ISSN 2330-717X

Appeal Made For UNESCO To Ensure Protection Of Nagorno-Karabakh’s Historic Christian Sites

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A British human rights campaigner asked the U.N.’s culture agency this week to ensure the protection of historic Christian sites in Nagorno-Karabakh.

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Caroline Cox (Baroness Cox), an independent member of the British House of Lords, made the appeal in a Feb. 15 letter to Audrey Azoulay, the director-general of UNESCO.

“I write to express my deep concern about the fate of Armenian Christian churches, Khachkars (carved stone crosses), and cultural heritage sites in Nagorno Karabakh, which are now under Azerbaijan’s control,” she wrote.

“The sites include 161 churches, including the historic monastery at Dadivank, Ghazanchetsots Cathedral in Shushi, the ancient city of Tigranakert, Azokh Paleolithic Cave, and the Nor Karmiravan tombs.”

Armenia and Azerbaijan, neighboring countries in the South Caucasus region, engaged in a 44-day war in 2020, resulting in thousands of deaths and tens of thousands of people fleeing their homes in the disputed region of Nagorno Karabakh.

Azerbaijan regained control of a number of cities, towns, and villages before a ceasefire agreement was signed on Nov. 10, 2020.

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Armenia, the world’s oldest Christian nation, has a population of almost three million people, 92% of whom belong to the ancient Armenian Apostolic Church.

Azerbaijan is a country of 10 million people, 99% of whom are Muslim.

The region of Nagorno Karabakh lies within Azerbaijan close to the Armenian border. The area is recognized by the U.N. as belonging to Azerbaijan but is administered by ethnic Armenians.

Cox, the founder and president of the Humanitarian Aid Relief Trust, said that UNESCO had repeatedly sought access to the historic sites since the ceasefire, but without success.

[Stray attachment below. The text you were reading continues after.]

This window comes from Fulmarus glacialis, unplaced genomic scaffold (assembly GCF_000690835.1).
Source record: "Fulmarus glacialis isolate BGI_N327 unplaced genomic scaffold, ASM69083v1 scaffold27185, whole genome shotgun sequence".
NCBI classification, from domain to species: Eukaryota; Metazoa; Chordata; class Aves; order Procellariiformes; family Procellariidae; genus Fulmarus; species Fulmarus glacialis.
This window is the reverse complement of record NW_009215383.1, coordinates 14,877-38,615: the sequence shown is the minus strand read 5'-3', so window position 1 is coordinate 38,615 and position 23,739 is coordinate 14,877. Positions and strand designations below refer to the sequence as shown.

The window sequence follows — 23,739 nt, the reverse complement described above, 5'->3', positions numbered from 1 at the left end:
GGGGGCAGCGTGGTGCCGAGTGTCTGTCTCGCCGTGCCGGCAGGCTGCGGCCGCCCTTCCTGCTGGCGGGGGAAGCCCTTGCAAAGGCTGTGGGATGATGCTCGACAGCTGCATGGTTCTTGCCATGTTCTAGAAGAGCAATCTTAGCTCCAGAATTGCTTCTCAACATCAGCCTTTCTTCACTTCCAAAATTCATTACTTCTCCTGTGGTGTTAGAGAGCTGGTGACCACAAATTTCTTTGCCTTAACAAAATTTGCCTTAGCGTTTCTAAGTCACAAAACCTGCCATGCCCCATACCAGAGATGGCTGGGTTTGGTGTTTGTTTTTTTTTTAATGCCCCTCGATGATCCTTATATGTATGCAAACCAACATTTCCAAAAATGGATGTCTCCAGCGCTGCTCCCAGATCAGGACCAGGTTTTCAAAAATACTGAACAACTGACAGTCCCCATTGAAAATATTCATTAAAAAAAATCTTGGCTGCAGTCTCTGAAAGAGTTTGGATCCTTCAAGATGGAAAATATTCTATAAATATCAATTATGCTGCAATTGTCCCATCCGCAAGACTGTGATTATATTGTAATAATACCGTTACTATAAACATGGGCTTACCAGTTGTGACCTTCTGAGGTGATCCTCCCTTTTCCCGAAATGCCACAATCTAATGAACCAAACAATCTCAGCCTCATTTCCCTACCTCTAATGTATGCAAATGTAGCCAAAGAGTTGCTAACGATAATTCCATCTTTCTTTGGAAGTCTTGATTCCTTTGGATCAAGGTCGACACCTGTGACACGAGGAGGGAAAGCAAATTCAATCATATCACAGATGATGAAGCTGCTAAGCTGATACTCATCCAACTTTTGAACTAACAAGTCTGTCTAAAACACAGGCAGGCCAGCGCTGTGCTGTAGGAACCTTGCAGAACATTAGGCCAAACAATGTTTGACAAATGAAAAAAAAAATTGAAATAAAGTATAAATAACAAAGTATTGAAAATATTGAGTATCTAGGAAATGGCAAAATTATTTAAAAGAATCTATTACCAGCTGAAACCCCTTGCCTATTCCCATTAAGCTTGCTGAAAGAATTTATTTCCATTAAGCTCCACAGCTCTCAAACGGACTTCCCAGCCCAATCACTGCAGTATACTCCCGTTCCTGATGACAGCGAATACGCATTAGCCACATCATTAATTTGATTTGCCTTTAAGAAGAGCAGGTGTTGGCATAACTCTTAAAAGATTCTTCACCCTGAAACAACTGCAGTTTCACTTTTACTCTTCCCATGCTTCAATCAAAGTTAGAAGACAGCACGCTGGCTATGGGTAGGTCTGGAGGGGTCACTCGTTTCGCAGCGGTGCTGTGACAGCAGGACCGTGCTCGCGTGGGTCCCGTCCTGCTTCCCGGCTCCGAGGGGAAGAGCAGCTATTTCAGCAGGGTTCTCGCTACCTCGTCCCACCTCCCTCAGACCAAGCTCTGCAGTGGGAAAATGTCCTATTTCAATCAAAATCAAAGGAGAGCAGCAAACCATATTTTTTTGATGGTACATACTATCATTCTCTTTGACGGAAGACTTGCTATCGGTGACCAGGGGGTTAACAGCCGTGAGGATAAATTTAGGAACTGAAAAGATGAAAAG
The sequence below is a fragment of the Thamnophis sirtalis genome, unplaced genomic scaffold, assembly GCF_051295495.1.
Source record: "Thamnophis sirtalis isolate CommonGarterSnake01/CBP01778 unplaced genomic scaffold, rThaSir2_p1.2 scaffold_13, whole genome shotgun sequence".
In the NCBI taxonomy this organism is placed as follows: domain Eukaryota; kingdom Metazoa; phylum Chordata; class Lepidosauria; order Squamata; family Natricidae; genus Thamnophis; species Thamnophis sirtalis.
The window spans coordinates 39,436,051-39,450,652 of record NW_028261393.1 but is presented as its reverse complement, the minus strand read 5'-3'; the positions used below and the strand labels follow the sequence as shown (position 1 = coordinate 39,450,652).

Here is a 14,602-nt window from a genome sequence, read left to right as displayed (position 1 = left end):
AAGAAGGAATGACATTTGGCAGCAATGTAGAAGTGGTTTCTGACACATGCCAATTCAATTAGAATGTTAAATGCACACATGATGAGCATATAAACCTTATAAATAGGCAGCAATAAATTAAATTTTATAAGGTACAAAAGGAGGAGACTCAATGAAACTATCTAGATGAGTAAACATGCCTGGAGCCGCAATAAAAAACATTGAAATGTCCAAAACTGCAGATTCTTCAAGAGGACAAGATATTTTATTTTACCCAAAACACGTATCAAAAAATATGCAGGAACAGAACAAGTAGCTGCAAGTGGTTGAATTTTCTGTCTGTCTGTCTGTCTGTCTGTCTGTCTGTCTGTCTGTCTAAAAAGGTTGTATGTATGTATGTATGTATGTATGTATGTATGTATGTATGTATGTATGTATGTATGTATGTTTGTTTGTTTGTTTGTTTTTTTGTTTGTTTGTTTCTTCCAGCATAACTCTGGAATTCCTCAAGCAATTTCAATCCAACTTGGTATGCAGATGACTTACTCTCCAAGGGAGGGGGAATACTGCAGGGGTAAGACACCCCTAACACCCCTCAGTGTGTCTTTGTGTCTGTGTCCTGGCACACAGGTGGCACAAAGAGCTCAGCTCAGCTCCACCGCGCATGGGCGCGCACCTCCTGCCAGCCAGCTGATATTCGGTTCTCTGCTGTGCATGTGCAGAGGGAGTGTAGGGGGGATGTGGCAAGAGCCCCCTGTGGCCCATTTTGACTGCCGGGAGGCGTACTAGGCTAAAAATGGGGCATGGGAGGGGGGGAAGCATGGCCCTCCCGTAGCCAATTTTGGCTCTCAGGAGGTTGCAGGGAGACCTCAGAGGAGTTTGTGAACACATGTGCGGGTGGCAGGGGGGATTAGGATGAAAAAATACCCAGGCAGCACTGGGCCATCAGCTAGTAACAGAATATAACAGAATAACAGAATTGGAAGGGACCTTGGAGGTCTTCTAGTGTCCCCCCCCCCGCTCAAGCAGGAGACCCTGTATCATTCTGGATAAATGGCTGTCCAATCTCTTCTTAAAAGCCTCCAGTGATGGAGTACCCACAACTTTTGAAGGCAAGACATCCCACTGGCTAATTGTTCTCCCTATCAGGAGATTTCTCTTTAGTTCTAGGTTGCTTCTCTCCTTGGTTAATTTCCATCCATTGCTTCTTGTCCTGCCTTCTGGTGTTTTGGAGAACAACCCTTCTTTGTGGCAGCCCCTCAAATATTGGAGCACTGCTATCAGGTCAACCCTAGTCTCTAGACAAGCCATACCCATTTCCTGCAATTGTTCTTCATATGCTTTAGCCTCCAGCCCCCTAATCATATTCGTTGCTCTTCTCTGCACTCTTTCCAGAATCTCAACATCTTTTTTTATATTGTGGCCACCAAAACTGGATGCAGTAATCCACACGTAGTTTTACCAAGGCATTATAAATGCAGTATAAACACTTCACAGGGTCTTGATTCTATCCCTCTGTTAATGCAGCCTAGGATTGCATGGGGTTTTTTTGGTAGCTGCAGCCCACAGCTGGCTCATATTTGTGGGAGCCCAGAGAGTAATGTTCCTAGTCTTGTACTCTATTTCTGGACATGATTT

“In December 2021, the International Court of Justice said Azerbaijan should ‘take all necessary measures to prevent and punish acts of vandalism and desecration affecting Armenian cultural heritage, including but not limited to churches and other places of worship, monuments, landmarks, cemeteries, and artifacts,’” she wrote.

“Yet in February 2022, Azerbaijan set up a new working group to ‘remove fictitious traces written by Armenians on Albanian religious temples.’”

“This is historical revisionism — a campaign of appropriation that dates back to the 1950s, whereby Azerbaijani authorities continue to rewrite history and replace the word ‘Armenia/Armenian’ with ‘Caucasian Albania/Caucasian Albanian.”

Local media reported on Feb. 3 that Azerbaijan’s culture minister Anar Karimov announced the creation of a working group to restore what the government claims are “Armenianized” Albanian places of worship.

ACI Stampa, CNA’s Italian-language news partner, explained that the claims relate to a theory advanced by the Azerbaijani historian Ziya Bunyadov in the 1950s that Armenian inscriptions on churches in Azerbaijan date back only to the 19th century.

According to the theory, the churches are the remnants of the ancient kingdom of Caucasian Albania, which existed in the territory of present-day Azerbaijan until the beginning of the 9th century.

The thesis is rejected by most historians, but championed by the Azerbaijani government.

In her letter, Cox described the creation of the working group as a “serious cause for concern,” given what she said was the “previous systematic erasure of centuries-old Armenian religious sites” in Nakhichevan, an exclave of Azerbaijan located to the west of Armenia.

“I was present in Nakhichevan in the early 1990s when Azeri military forces were driving tens of thousands of Armenians from their homes in their ancient homeland, a policy of religio-ethnic cleansing that was revived in the autumn of 2020,” she wrote.

“Between 1997-2006, Azerbaijan destroyed tens of thousands of UNESCO-protected Armenian monuments in Nakhichevan. Every visible evidence of their presence was eradicated so there is now no visible testimony to their existence.”

Azerbaijani officials reject suggestions that they are failing to safeguard historic sites. ACI Stampa said that the Ministry of Culture has criticized “biased foreign media” reports and stressed that Azerbaijan has always “treated its historical and cultural heritage with respect, regardless of its religious and ethnic origin.”

Cox concluded her letter by asking Azoulay to “raise these urgent concerns with your network and supporters.”

“I would also be grateful for your advice about how we could work together to ensure the protection of these historic Christian sites,” she wrote.

CNA

The Catholic News Agency (CNA) has been, since 2004, one of the fastest growing Catholic news providers to the English speaking world. The Catholic News Agency takes much of its mission from its sister agency, ACI Prensa, which was founded in Lima, Peru, in 1980 by Fr. Adalbert Marie Mohm (†1986).

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